The concordance in the back of my Bible lacks the term ‘failure.’ And for the sake of argument that perhaps it’s incomplete, Strong’s has no mention either.
Yet I know I’m not alone in my feelings of failure and questions of how to handle them.
A friend recently shared some wisdom about feelings: they’re like toddlers; you can’t stuff them in the trunk, but you also don’t want them driving the car. Finding a place for them is imperative, a place where we can safely deal with them and transform them.
Left unchecked, my feelings of failure and doubt sit heavy on my chest, suffocating my life’s breath.
The term failure describes a lack or deficiency of a desirable quality – the action or state of not functioning.
Biblically speaking, the term doesn’t exist because if Christ is in us, there is no deficiency.
I personally encourage the elimination of the term because rarely – if ever – does true failure exist. There are always results; if we do not like the results we are getting, we must change what we are doing.
For me, I choose to set my eyes on the truths Christ speaks. He doesn’t speak of me as a failure, nor you – instead, he uses words like:
Created handiwork. “For we are God’s handiwork, created in Christ Jesus to do good works, which God prepared in advance for us to do.” (Eph. 2:10)
Called. “And those he predestined, he also called; those he called, he also justified; those he justified, he also glorified.” (Rom. 8:30)
Chosen. “You did not choose me, but I chose you and appointed you so that you might go and bear fruit—fruit that will last—and so that whatever you ask in my name the Father will give you.” (Jn. 15:16)
Friends. “I no longer call you servants, because a servant does not know his master’s business. Instead, I have called you friends, for everything that I learned from my Father I have made known to you.” (Jn. 15:15)
Conquerors. “What, then, shall we say in response to these things? If God is for us,who can be against us? He who did not spare his own Son, but gave him up for us all—how will he not also, along with him, graciously give us all things? Who will bring any charge against those whom God has chosen? It is God who justifies. Who then is the one who condemns?No one. Christ Jesus who died—more than that, who was raised to life—is at the right hand of God and is also interceding for us. Who shall separate us from the love of Christ? Shall trouble or hardship or persecution or famine or nakedness or danger or sword? As it is written: “For your sake we face death all day long; we are considered as sheep to be slaughtered.” No, in all these things we are more than conquerors through him who loved us.” (Rom. 8:31-37)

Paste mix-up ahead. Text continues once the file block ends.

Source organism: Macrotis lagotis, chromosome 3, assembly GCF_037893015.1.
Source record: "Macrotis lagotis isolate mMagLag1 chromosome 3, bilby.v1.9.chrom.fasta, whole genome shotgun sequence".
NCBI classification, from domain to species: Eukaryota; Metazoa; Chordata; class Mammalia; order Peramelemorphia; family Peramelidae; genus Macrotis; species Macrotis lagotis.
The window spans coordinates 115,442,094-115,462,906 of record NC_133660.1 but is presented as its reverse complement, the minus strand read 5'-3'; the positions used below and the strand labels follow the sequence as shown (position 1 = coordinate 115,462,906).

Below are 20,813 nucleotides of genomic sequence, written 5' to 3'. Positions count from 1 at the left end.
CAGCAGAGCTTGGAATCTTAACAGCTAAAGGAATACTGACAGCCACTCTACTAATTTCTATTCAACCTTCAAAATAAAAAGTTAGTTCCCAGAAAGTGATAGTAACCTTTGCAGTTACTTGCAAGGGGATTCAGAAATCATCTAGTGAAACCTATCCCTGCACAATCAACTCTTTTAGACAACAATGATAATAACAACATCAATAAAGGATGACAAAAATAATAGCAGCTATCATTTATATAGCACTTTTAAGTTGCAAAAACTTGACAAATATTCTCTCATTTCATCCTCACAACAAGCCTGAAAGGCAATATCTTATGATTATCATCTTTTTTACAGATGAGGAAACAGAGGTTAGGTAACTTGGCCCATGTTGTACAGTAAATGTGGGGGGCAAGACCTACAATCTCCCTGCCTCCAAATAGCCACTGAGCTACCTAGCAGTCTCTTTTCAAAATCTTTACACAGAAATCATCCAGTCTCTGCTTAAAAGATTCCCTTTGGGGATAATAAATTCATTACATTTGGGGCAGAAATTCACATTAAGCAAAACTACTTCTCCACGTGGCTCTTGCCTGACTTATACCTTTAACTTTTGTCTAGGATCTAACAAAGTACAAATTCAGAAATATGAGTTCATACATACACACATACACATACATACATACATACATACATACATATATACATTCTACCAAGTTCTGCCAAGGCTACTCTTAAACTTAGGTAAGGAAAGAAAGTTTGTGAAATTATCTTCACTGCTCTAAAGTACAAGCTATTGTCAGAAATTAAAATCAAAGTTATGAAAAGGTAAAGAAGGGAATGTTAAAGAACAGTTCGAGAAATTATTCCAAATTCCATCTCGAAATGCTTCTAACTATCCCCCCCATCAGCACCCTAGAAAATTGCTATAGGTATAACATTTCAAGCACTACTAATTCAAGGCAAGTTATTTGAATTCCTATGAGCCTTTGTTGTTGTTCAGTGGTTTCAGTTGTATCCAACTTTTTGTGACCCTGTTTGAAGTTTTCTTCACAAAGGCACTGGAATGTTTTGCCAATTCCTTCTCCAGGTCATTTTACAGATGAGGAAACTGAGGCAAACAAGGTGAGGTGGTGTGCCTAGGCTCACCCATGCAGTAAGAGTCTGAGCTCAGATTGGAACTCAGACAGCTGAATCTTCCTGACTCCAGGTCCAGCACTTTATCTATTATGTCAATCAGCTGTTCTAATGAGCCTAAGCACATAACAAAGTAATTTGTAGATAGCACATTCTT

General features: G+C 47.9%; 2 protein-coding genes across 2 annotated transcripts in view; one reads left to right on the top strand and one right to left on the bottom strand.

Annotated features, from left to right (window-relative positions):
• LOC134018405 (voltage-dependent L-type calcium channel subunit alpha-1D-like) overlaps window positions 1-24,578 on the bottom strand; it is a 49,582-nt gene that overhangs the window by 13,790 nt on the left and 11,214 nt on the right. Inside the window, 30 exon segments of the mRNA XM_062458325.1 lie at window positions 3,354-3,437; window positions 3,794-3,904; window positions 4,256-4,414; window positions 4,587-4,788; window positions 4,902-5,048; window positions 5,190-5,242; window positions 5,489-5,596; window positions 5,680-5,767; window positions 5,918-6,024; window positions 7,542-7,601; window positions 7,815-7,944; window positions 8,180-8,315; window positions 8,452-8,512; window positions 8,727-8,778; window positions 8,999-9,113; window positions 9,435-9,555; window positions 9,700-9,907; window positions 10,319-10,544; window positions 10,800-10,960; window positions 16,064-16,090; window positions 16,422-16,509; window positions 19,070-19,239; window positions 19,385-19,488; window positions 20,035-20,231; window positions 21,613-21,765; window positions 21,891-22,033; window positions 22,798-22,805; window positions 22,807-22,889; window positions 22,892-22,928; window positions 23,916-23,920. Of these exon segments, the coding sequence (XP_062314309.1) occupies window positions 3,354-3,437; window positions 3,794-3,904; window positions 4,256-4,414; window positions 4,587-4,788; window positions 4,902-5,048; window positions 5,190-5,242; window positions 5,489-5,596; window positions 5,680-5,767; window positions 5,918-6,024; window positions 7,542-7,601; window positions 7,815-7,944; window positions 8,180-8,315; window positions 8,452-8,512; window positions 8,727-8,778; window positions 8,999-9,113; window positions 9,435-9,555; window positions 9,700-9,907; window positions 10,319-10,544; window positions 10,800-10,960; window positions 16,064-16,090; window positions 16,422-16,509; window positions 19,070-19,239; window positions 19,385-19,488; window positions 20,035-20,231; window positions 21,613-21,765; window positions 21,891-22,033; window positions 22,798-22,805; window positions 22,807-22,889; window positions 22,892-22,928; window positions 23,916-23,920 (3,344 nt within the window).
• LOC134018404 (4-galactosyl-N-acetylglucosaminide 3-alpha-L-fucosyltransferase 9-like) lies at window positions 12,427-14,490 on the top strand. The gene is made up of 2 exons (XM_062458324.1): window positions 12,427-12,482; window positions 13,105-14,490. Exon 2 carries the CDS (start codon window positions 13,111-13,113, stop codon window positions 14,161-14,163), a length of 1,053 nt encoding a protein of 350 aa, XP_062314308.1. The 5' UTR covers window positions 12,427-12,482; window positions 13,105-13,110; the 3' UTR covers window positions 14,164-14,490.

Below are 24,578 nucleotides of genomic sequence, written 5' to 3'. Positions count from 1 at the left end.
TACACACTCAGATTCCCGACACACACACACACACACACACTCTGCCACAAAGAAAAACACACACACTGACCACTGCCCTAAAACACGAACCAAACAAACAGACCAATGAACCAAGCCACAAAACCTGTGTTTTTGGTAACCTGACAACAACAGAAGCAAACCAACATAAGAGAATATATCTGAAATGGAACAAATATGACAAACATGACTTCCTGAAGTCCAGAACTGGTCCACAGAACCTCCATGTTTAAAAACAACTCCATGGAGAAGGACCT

Is it just me, or does that puff out your chest just a bit?
The beautiful thing about light and truth is that when it shines, the darkness must flee. This is a power we have been given, in line with our calling:
“But you are a chosen people, a royal priesthood, a holy nation, God’s special possession, that you may declare the praises of him who called you out of darkness into his wonderful light.” (1 Peter 2:9)
So, dear friends, let us not dwell in this darkness. Let us remove these feelings from the driver’s seat, from the seat of our chest, and shine a light on the lies. May we know the truth, and may the truth set us free (Jn. 8:32)
May this blessing wash over you –
“Now may the God of peace, who through the blood of the eternal covenant brought back from the dead our Lord Jesus, that great Shepherd of the sheep, equip you with everything good for doing his will, and may he work in us what is pleasing to him, through Jesus Christ, to whom be glory for ever and ever. Amen.” (Heb. 13:20-21)